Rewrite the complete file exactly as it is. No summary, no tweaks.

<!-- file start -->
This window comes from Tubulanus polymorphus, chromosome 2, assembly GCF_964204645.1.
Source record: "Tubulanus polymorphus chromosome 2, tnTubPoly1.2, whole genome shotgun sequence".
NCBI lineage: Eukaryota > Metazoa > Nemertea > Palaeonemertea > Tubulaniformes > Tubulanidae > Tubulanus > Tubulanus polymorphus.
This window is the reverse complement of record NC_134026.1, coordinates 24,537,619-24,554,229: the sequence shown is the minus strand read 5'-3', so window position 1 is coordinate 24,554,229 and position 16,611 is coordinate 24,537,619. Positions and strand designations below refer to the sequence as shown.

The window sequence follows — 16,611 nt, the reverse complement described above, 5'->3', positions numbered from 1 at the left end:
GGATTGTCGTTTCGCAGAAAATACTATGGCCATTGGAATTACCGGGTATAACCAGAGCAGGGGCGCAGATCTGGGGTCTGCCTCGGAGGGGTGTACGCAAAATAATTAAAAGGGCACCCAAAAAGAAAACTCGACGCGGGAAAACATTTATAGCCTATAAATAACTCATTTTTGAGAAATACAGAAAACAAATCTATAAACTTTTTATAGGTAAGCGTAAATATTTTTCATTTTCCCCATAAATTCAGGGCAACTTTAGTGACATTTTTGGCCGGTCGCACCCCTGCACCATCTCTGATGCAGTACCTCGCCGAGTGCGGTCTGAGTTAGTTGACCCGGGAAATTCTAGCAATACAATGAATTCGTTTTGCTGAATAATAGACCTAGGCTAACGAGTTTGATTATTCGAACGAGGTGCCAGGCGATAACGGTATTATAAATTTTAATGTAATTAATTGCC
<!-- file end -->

This window comes from Tubulanus polymorphus, chromosome 2, assembly GCF_964204645.1.
Source record: "Tubulanus polymorphus chromosome 2, tnTubPoly1.2, whole genome shotgun sequence".
NCBI lineage: Eukaryota > Metazoa > Nemertea > Palaeonemertea > Tubulaniformes > Tubulanidae > Tubulanus > Tubulanus polymorphus.
This window is the reverse complement of record NC_134026.1, coordinates 24,537,619-24,554,229: the sequence shown is the minus strand read 5'-3', so window position 1 is coordinate 24,554,229 and position 16,611 is coordinate 24,537,619. Positions and strand designations below refer to the sequence as shown.

The window sequence follows — 16,611 nt, the reverse complement described above, 5'->3', positions numbered from 1 at the left end:
GGATTGTCGTTTCGCAGAAAATACTATGGCCATTGGAATTACCGGGTATAACCAGAGCAGGGGCGCAGATCTGGGGTCTGCCTCGGAGGGGTGTACGCAAAATAATTAAAAGGGCACCCAAAAAGAAAACTCGACGCGGGAAAACATTTATAGCCTATAAATAACTCATTTTTGAGAAATACAGAAAACAAATCTATAAACTTTTTATAGGTAAGCGTAAATATTTTTCATTTTCCCCATAAATTCAGGGCAACTTTAGTGACATTTTTGGCCGGTCGCACCCCTGCACCATCTCTGATGCAGTACCTCGCCGAGTGCGGTCTGAGTTAGTTGACCCGGGAAATTCTAGCAATACAATGAATTCGTTTTGCTGAATAATAGACCTAGGCTAACGAGTTTGATTATTCGAACGAGGTGCCAGGCGATAACGGTATTATAAATTTTAATGTAATTAATTGCC